In February 2000, the Moderate Resolution Imaging Spectroradiometer (MODIS), aboard NASA’s Terra and Aqua satellites, began producing regular global estimates for GPP and NPP at a spatial resolution of one square-km. When analyzing data from satellites, the scale, or resolution, which the data is collected can greatly influence the analysis. We downloaded these data from NASA Earth Observations, which provides global NPP data at a 0.1 degree scale (equivalent to approximately 8.5 km east/west and 11 km north/south at the study site). While this analysis could be improved with a finer-scaled dataset, with an average of 16.5 pixels for each subwatershed, this provided enough data to make estimates of general trends. The full dataset available was downloaded, with a temporal scale from February 2000 to January 2010 (120 GIS layers). These data were downloaded as georeferenced .tif files at the highest resolution (0.1 degrees) and as floating point pixel values. Each pixel represents the rate of NPP as grams of carbon uptake per meter squared per day (gC/m2/day), averaged over the 0.1 degree box and for that month.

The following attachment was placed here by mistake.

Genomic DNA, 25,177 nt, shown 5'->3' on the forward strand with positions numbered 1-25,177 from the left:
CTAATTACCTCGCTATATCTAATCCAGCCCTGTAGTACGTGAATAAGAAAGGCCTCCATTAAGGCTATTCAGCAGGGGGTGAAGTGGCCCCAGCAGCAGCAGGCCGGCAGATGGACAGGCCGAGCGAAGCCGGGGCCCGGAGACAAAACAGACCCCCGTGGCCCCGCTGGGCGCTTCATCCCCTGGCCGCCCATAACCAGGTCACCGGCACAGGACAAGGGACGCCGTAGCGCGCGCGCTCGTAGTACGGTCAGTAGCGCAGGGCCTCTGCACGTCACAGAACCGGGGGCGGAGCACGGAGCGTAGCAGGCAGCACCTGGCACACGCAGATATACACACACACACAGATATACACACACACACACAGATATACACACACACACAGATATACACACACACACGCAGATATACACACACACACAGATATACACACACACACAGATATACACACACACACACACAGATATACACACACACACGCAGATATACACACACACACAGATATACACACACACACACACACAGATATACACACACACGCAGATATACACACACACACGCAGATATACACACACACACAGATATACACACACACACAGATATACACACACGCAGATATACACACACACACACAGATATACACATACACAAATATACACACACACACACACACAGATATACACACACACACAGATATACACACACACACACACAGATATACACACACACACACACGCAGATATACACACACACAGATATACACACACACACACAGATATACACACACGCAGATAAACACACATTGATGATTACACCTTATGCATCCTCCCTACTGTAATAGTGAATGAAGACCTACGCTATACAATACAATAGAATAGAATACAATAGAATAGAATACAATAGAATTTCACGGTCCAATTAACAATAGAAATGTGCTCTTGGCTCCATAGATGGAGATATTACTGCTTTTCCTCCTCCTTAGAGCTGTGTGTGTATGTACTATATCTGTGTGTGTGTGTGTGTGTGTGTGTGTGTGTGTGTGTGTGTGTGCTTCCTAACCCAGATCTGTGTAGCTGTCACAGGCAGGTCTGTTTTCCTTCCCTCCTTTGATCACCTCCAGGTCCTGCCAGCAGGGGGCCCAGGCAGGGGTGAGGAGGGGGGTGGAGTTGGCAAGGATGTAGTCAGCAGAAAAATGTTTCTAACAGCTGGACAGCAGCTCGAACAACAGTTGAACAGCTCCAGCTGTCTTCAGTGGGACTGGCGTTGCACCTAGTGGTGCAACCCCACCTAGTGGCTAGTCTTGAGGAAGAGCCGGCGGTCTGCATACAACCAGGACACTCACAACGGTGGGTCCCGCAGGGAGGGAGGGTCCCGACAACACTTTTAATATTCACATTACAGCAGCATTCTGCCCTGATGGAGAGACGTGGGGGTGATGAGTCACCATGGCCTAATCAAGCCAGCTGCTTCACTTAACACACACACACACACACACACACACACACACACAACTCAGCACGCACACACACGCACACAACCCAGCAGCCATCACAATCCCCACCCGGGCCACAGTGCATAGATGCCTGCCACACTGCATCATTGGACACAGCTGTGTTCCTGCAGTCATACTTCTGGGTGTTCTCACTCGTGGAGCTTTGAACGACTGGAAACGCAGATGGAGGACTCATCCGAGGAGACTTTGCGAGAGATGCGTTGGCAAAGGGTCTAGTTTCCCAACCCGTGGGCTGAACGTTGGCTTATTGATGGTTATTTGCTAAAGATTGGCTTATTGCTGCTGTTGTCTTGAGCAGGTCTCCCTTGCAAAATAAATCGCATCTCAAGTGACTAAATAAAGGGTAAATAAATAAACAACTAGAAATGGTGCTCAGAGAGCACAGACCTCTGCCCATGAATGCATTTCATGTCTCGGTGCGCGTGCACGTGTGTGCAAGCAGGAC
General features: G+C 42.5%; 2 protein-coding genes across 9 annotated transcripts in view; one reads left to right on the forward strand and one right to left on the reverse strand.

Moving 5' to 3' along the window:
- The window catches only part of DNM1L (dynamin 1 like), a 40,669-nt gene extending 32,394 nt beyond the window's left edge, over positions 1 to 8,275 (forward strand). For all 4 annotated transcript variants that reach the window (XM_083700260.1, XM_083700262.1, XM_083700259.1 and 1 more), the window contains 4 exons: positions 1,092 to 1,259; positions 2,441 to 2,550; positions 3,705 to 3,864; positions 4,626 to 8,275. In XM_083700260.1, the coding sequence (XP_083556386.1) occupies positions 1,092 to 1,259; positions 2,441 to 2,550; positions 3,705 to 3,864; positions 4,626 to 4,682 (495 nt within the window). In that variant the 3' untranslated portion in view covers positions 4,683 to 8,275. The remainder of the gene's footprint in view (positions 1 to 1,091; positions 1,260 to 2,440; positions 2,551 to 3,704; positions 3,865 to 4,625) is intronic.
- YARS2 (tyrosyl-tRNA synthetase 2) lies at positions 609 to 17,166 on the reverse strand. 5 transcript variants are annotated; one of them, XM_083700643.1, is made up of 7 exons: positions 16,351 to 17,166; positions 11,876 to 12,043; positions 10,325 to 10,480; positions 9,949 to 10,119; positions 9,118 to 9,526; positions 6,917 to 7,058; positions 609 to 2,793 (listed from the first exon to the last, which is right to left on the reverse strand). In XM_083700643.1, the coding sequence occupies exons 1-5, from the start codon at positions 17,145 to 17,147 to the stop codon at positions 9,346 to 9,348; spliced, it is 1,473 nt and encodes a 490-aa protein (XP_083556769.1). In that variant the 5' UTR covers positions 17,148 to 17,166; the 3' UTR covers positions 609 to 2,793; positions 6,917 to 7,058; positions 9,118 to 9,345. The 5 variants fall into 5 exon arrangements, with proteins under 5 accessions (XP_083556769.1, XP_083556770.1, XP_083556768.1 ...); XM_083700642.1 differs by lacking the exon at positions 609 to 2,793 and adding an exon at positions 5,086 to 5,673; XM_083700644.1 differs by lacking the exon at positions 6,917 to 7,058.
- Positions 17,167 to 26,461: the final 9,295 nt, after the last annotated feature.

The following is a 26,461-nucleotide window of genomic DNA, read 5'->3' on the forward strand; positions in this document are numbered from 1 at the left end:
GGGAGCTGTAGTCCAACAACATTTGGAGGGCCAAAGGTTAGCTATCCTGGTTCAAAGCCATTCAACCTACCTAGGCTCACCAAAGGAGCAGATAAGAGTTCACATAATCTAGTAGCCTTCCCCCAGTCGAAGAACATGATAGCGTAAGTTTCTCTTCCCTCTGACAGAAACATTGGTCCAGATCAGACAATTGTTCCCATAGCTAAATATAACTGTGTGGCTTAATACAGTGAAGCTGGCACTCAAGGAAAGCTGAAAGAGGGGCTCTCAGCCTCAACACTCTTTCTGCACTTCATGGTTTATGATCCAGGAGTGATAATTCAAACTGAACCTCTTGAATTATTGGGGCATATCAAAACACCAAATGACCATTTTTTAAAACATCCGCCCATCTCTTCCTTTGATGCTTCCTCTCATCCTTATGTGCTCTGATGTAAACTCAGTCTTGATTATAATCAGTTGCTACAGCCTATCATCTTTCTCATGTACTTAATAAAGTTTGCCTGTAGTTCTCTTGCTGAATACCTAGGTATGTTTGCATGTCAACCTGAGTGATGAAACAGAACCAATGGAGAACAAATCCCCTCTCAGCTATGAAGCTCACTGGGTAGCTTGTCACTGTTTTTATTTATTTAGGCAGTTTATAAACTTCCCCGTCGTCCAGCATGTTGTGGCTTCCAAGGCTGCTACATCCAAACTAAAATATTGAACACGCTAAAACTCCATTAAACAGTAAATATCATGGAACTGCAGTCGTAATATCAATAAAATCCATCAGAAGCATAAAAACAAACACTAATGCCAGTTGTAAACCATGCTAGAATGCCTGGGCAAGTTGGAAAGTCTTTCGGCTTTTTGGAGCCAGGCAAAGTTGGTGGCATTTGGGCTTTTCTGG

The downloaded MOD 17 data is a product consisting of 8-day Net Photosynthesis (PSN) and NPP. Annual NPP is the time integral of the PSN product over a year.